After having my mind blown by The Power I needed something a little lighter to read and so I turned to this next in my Baileys Prize TBR pile.
The Woman Next Door is the story of two women in their eighties. As the title suggests, Hortensia and Marion live next door to each other in an affluent Cape Town suburb. Hortensia is black, originally from Barbados while Marion is white and a Cape Town native. On the face of it they have a lot in common. Both are recently widowed and have made some unsettling discoveries about the men they spent their lives with. Both had impressive careers, in architecture and design. However, they also hate one another. It is only an unforeseen accident that forces the two together.
This is a light read but it takes on a lot: loneliness, racism, betrayal. Both women are facing the end of their lives and having to admit to themselves that they ‘made do’. Neither had a particularly happy marriage and both have been left with their husband’s secrets to deal with. It seems inevitable that the women will end up finding common ground, but it’s not made easy. Both are fairly cantankerous, and they seem to enjoy winding one another up.
There is added tension in the fact that Marion is without doubt a product of the old apartheid society. She claims that Hortensia plays the ‘race card’ too often, but her own children call her racist. One of the funnier moments is when Marion discovers that her black maid, Agnes, has been bringing her own toilet paper to work. Marion had decided that her own two ply tissue was not necessary for Agnes and had provided her with one ply. Agnes, disagreeing, brought three ply with her instead, forcing Marion to upgrade her own toilet paper so as not to be outdone.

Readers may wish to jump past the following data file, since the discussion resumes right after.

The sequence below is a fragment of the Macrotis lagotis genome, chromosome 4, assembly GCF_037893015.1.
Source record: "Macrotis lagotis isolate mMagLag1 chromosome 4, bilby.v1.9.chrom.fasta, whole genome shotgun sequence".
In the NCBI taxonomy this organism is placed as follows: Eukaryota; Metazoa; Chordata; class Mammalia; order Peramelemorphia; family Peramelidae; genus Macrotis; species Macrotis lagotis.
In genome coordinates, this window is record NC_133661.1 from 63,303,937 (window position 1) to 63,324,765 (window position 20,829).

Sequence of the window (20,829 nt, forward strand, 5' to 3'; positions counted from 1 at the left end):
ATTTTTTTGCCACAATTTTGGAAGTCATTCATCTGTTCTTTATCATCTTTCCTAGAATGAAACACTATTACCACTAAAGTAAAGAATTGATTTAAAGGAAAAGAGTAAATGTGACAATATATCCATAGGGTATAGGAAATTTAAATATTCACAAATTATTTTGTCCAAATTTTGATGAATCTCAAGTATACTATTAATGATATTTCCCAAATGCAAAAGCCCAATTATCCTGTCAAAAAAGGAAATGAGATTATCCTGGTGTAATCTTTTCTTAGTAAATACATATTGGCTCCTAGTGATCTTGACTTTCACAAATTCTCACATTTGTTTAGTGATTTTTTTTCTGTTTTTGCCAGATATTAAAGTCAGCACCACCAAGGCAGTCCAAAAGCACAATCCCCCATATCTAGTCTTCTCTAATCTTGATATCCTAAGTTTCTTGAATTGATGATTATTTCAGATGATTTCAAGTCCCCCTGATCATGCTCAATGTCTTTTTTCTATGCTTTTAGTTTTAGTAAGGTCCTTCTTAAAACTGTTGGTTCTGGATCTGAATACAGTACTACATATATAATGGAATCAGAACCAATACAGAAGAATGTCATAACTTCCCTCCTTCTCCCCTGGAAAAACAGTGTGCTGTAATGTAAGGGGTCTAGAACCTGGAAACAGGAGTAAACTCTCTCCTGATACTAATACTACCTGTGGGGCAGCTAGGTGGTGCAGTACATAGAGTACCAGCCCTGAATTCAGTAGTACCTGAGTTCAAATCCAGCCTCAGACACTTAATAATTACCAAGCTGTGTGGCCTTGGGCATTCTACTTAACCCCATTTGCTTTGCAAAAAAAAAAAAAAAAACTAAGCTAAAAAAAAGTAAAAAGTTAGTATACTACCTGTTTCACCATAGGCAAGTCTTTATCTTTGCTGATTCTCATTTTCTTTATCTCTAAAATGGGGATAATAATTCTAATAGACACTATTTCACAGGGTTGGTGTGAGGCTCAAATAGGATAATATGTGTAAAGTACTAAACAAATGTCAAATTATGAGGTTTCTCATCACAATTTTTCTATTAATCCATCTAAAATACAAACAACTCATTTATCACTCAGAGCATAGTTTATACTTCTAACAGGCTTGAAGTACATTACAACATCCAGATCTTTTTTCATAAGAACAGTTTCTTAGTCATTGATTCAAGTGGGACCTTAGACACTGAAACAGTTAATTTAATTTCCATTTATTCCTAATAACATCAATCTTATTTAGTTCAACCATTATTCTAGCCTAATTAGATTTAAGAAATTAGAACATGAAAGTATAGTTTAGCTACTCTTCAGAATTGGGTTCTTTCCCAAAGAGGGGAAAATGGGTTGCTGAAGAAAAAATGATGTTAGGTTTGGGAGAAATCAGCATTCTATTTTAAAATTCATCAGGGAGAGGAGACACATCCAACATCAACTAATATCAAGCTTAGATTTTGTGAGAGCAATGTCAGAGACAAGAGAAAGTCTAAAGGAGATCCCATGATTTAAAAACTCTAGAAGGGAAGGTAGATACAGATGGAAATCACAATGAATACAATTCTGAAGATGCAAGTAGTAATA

Where I struggled a little with the book was the past history of the women. I didn’t really understand why Marion didn’t get on with her husband, or why she had so many children when she didn’t come across as the maternal type and clearly resented having had to give up her architectural practice. I was also unsure why Hortensia, who had endured dirty looks and being spat at on the streets of 1950s London, accepted at an early age that her marriage would not be what she’d hoped. Obviously there was a lot more going on than this (not wanting to give too much away!) but I didn’t buy it completely. I wanted more interaction between the partners during those scenes set in the past. I found these flashback scenes more interesting than the storyline in the present, for the most part.
Overall, I thought this was a strong novel, deserving of its longlist status, but I would be surprised to see it on the shortlist just because the competition this year is so incredible.